Beliefnet
Mark D. Roberts

Part 4 of series: The Church as the Body of Christ
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In my last post in this series, I explained that the kind of individualism we see among American Christians was prefigured in first-century Corinth. Like us, the Corinthians lived in a culture of individualistic self-promotion. Thus they found it natural to fit their Christianity to their cultural mold.
Yet the Apostle Paul, who had founded the church in Corinth, recognized that individualism was antithetical to the Christian life. He wrote the letter we know as 1 Corinthians to help the young disciples in Corinth live in genuine community together. (Photo: Excavations of Ancient Corinth. Note the Temple of Apollo to the right. Photo from Holy Land Photos, used with permission.)
Paul could have tried to correct the Corinthian problem by giving a quick series of commands: “Don’t sleep with your stepmother. Donâ??t sue each other. Don’t eat in pagan temples. Don’t enjoy your own elegant supper while others go hungry. Don’t boast about your spiritual endowments.” But Paul wanted to do more than rebuke the Corinthians and redirect their behavior. (Besides, given what we know about this particular group of Christians, they would not have received Paul’s naked admonishments too happily.)
In his letter, Paul seeks to instruct his church so that their behavior might flow from a right understanding of Christian theology. Rather than simply shouting, “Don’t be individualistic,” Paul helps the Corinthians to comprehend who they are as a community formed by God. He does this by using the image of the human body. This would have been a familiar analogy to the recipients of Paul’s letter, since many in the Roman world besides Paul used the image of the body as a way to talk about human relationships and institutions. But, as we’ll see, some of Paul’s emphases would have come as quite a surprise.
He begins his instruction by writing:

For just as the body is one and has many members, and all the members of the body, though many, are one body, so it is with Christ. For in the one Spirit we were all baptized into one bodyâ??Jews or Greeks, slaves or freeâ??and we were all made to drink of one Spirit. (1 Cor 12:12-13).

According to Paul, we have all been baptized into Christ’s body by one Spirit (1 Cor 12:12). The Greek verb translated as “to baptize” literally means “to dip” or “to immerse” something in a liquid. It’s a little hard to envision something being immersed in a solid physical body. In fact, the â??dipped into a bodyâ? image is what we call a mixed metaphor. It wouldnâ??t get a high grade in a high school writing assignment, but it does draw attention to the fact that individual believers are joined in some profound way to a body.
If Paul had been writing his letter in the 1960s rather than the 50s, he might have been tempted to speak of the beginning of discipleship as Christian fondue. If youâ??re as old as I am, you may remember the fondue craze that his the U.S. in the 60s. Throughout America people were imitated the Swiss by dipping bread into hot pots of cheese, and topping it off with fruit dipped into steaming chocolate. Paul might have said that when we put our faith in Christ, we are dipped into the Spirit much like a piece of bread into a Fondue pot of cheese. But this metaphor wouldnâ??t have been quite right, because Christians remain immersed in the Spirit, unlike the pieces of bread that, once saturated, are eaten by eager Fonduers.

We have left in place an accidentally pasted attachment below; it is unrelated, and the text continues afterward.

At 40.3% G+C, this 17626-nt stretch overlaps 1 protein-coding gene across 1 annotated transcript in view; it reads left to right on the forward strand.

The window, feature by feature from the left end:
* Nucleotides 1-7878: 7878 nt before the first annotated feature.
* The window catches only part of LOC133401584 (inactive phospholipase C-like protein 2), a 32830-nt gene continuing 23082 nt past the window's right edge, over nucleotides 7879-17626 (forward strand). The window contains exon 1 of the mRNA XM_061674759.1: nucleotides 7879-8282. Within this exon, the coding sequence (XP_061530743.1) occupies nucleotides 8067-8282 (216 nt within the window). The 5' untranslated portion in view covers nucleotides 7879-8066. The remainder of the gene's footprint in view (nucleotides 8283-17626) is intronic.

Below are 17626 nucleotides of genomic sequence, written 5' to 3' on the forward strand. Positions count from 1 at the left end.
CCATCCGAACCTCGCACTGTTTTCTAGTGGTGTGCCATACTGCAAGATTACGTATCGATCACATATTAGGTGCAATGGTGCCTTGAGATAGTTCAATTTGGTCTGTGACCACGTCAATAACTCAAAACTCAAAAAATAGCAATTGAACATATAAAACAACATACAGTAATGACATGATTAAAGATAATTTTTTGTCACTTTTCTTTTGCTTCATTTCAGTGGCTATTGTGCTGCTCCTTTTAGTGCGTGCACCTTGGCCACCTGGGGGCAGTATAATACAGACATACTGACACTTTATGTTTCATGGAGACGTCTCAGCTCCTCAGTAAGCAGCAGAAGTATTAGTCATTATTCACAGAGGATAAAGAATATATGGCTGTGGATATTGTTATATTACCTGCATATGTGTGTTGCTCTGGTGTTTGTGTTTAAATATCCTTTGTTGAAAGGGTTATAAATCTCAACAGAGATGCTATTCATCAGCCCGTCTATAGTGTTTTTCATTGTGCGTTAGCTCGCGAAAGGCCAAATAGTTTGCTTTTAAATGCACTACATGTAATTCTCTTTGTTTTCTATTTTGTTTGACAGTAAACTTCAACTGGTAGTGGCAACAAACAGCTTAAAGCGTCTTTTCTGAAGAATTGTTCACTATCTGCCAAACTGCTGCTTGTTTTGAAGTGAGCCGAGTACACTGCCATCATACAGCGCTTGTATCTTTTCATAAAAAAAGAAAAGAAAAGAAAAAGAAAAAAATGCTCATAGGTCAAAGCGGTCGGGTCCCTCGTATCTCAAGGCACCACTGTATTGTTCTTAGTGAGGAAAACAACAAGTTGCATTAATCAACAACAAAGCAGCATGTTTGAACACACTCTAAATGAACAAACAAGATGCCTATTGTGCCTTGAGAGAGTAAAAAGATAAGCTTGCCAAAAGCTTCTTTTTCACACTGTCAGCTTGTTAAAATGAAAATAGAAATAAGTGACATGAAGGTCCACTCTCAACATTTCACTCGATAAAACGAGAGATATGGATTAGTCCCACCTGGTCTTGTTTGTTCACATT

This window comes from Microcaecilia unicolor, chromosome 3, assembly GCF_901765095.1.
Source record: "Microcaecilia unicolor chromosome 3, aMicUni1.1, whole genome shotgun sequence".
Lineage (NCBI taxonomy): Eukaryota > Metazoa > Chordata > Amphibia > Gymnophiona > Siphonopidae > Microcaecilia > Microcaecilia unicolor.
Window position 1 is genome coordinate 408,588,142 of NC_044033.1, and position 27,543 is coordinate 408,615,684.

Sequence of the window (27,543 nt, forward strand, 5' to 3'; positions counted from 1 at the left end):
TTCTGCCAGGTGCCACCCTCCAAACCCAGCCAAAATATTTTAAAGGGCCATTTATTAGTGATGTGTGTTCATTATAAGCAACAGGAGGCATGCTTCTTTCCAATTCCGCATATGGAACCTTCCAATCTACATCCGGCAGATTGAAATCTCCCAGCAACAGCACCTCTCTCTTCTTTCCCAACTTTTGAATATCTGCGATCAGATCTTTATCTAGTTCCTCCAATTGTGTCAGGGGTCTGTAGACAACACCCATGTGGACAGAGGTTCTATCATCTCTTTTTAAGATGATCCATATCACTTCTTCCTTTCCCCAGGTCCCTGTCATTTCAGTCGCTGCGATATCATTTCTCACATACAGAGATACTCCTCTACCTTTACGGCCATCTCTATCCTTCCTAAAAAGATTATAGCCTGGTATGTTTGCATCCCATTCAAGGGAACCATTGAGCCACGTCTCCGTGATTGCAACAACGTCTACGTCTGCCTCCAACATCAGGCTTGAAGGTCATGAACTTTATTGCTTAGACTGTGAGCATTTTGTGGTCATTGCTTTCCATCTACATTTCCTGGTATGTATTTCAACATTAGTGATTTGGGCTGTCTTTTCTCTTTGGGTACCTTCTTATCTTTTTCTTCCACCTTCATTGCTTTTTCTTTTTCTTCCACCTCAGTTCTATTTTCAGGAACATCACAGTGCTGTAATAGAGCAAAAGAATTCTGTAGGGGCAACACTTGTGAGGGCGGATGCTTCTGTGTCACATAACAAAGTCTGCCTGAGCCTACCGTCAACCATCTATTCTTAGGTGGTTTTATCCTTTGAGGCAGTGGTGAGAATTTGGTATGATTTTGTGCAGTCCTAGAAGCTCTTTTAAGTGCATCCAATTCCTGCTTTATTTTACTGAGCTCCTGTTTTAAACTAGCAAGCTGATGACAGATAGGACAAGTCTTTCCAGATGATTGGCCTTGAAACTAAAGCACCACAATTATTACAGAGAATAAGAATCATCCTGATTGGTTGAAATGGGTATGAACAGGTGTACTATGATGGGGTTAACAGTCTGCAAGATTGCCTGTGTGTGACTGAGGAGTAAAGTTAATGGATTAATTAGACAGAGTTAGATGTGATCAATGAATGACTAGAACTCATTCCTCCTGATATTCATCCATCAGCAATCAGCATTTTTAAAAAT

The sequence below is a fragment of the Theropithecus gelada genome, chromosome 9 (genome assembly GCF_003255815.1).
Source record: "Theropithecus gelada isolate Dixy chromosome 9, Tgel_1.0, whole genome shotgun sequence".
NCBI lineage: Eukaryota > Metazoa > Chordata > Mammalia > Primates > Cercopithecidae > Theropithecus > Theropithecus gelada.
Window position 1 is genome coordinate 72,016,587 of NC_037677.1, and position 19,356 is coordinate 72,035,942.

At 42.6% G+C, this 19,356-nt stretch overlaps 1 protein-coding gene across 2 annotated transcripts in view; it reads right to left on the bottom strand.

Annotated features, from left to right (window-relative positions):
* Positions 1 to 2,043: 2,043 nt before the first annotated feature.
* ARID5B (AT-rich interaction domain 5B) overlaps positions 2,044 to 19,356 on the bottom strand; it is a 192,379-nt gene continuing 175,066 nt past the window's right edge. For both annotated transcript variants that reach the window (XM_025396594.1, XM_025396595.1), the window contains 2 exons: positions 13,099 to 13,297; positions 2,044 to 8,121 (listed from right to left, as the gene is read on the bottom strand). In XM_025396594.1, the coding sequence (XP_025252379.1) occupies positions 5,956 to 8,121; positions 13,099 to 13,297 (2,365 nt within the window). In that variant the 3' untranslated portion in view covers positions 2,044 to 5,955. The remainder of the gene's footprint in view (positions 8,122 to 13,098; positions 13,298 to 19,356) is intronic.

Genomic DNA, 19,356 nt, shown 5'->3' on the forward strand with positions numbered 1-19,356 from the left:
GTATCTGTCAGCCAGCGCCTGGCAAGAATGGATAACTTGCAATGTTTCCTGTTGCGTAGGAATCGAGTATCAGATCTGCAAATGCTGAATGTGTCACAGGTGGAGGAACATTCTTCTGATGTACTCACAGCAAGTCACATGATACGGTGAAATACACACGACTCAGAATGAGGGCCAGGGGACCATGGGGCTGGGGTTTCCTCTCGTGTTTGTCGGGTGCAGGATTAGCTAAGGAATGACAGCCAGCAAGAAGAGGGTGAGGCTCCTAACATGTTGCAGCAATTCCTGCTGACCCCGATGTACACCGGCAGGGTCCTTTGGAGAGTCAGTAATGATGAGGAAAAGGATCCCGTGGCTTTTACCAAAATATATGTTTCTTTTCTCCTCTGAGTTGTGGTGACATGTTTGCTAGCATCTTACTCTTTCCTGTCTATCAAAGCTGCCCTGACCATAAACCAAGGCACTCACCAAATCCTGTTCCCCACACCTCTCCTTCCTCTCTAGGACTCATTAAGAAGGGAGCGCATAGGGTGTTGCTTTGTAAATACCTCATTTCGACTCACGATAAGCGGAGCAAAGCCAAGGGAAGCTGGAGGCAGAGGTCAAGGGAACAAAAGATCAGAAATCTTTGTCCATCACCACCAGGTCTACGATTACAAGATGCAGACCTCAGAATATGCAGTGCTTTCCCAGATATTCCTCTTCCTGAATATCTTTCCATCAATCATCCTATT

Paul, of course, didn’t have available to him an image from our day that makes the point a little more elegantly. If he were writing in 2008 AD rather than 50 AD, Paul might say, “by the surgery of the Spirit, we have all been transplanted into Christ’s body as vital organs.” In since he was writing two millennia earlier, Paul uses the language of immersion to make sure that we don’t consider our connection to the body as something extrinsic and temporary. We belong permanently and essentially.
Our immersion within the body happens by the work of the Holy Spirit in the moment of our conversion. The theological fact of our connection to the body depends upon God’s action, not upon our own. Whether we choose to live in light of what God has done is up to us, however. Yet if you are a vital organ that has been transplanted into Christ’s body, you can see how counterproductive it would be for you to live apart from that body. Positively, both the body of Christ and your own life would be strengthened through your connection to the body, but weakened by your disconnection from it.
Finally, notice that Paul clearly states that “we have all been baptized into Christ’s body.” Nobody escapes this immersion by the Spirit. No one can rightly claim to be a Christian who has somehow avoided this work of the Holy Spirit. Those who always plays hooky from church to commune alone with God have simply chosen to live as amputated body parts, no matter how much this might impair their own spiritual health, not to mention the health of the church that is deprived of their participation.

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